This machine can be folded up vertically when not in use – and also has wheels to move it into place. This certainly looks the part. If you want a water rowing machine, though are not so keen on the wooden look – then the same company make a fully stainless steel model. There is a table showing several models available if you scroll down the product page for the A1.
I recommend checking the gallery and buyer feedback for this one – see these on the dedicated amazon.co.uk product page.
Alternatively, you can read my detailed review right here.
Not all water rowers are covered in wood. The Skandia has polycarbonate design, making it strong and lightweight. It also has a patented system of switching the resistance level while you row. This uses a clever 2-chamber design, which you adjust using a dial on the top of the water chamber.
I love the clean look of this model, which is lower priced than either of the wooden ones covered above – thanks to a large amazon.co.uk discount. (I should add my usual ‘at the time of writing’ here, as these do change).
It is the small touches which make the Skandika water rower stand out. This include adjustable footplates, an ergonomically designed seat and a big LCD display with all the important stats. You can store this model upright without spilling the water – a big plus for those of us strapped for cash. My only small concern is that this model has not had the time to build up much user feedback as yet.
Check out the impressive Skandika design and full spec of this model on the dedicated amazon.co.uk product page.
Once again, I have a detailed review for you, which you can find here.
When it comes to home water rowers, the ‘elephant in the room’ is that they are more expensive than higher end magnetic devices.
Whether this is worth it comes down to 2 things.
Firstly, the look of these models. If you want a stylish gym (or spare room!), then there is no doubt that a water rower will look amazing. This particularly applies to the ash models covered above – though the Skandika one also looks impressive.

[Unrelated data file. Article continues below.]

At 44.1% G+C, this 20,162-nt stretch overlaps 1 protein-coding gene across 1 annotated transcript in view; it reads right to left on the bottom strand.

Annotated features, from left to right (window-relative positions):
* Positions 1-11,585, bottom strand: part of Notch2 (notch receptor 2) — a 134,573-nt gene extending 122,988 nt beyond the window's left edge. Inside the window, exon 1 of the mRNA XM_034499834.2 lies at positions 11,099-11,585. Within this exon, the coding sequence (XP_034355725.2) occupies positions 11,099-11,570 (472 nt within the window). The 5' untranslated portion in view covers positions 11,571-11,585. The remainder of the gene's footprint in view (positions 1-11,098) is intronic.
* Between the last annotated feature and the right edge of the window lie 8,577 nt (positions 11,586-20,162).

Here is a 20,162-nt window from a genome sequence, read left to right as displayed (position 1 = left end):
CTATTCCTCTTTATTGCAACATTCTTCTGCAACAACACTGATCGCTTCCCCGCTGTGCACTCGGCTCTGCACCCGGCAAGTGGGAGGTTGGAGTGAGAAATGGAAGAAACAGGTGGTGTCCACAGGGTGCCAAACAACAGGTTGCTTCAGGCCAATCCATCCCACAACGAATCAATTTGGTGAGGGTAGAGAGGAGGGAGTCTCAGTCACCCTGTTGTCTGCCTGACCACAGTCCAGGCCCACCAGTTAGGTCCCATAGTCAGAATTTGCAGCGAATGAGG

Secondly, the resistance. The big selling point of these machines is the smoothness of the resistance. Whether you really notice this will depend on your experience level. Splashing sounds are great to make you feel like you are really rowing – though for the casual user, I am not convinced that this would be hugely noticeable.
Here are some examples of higher end rowing machines which use magnetic resistance and have impressive specs – and are all lower priced than the water rowers above. I’ll agree they do not look so good, though for the money these are quality machines.
This is a serious piece of fitness equipment that is much closer to the models you will find in commercial gyms than a typical home rowing machine. It has a mid-range price tag. The resistance is magnetic, and with 42 levels you can find tune this to your needs. I recommend checking out the computer console too. You can read my review here, or check out the full gallery on the amazon.co.uk product page.
I’m including this as an alternative for those who prefer a mid-range price tag. You’ll get a solid build (Kettler are known for multi-gyms!), a lot of features and smooth magnetic resistance – all without breaking the bank. You can check my review here, or see the latest discount for yourself on the amazon.co.uk product page.
Still can’t decide? Head to my Home Rowing Machine Reviews main page for more ideas!